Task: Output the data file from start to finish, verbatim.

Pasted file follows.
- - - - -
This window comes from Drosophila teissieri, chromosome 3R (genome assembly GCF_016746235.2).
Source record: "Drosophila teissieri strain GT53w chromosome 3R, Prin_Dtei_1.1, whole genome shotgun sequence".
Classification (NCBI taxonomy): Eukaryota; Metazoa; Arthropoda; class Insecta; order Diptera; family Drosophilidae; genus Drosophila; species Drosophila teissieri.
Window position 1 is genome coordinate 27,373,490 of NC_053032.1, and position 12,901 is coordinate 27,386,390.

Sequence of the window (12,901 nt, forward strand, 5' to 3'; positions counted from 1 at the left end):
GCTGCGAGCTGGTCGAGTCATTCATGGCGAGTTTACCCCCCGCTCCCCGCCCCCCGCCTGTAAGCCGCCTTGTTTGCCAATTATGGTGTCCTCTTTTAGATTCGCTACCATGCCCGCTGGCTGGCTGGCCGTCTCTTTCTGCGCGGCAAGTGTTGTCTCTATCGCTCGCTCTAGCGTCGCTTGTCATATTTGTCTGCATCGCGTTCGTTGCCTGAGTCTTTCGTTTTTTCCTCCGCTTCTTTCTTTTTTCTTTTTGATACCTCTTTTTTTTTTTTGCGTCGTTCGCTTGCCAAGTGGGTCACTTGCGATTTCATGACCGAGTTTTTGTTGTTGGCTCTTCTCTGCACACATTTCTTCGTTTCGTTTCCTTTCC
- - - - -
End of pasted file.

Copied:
This window comes from Drosophila teissieri, chromosome 3R (genome assembly GCF_016746235.2).
Source record: "Drosophila teissieri strain GT53w chromosome 3R, Prin_Dtei_1.1, whole genome shotgun sequence".
Classification (NCBI taxonomy): Eukaryota; Metazoa; Arthropoda; class Insecta; order Diptera; family Drosophilidae; genus Drosophila; species Drosophila teissieri.
Window position 1 is genome coordinate 27,373,490 of NC_053032.1, and position 12,901 is coordinate 27,386,390.

Sequence of the window (12,901 nt, forward strand, 5' to 3'; positions counted from 1 at the left end):
GCTGCGAGCTGGTCGAGTCATTCATGGCGAGTTTACCCCCCGCTCCCCGCCCCCCGCCTGTAAGCCGCCTTGTTTGCCAATTATGGTGTCCTCTTTTAGATTCGCTACCATGCCCGCTGGCTGGCTGGCCGTCTCTTTCTGCGCGGCAAGTGTTGTCTCTATCGCTCGCTCTAGCGTCGCTTGTCATATTTGTCTGCATCGCGTTCGTTGCCTGAGTCTTTCGTTTTTTCCTCCGCTTCTTTCTTTTTTCTTTTTGATACCTCTTTTTTTTTTTTGCGTCGTTCGCTTGCCAAGTGGGTCACTTGCGATTTCATGACCGAGTTTTTGTTGTTGGCTCTTCTCTGCACACATTTCTTCGTTTCGTTTCCTTTCC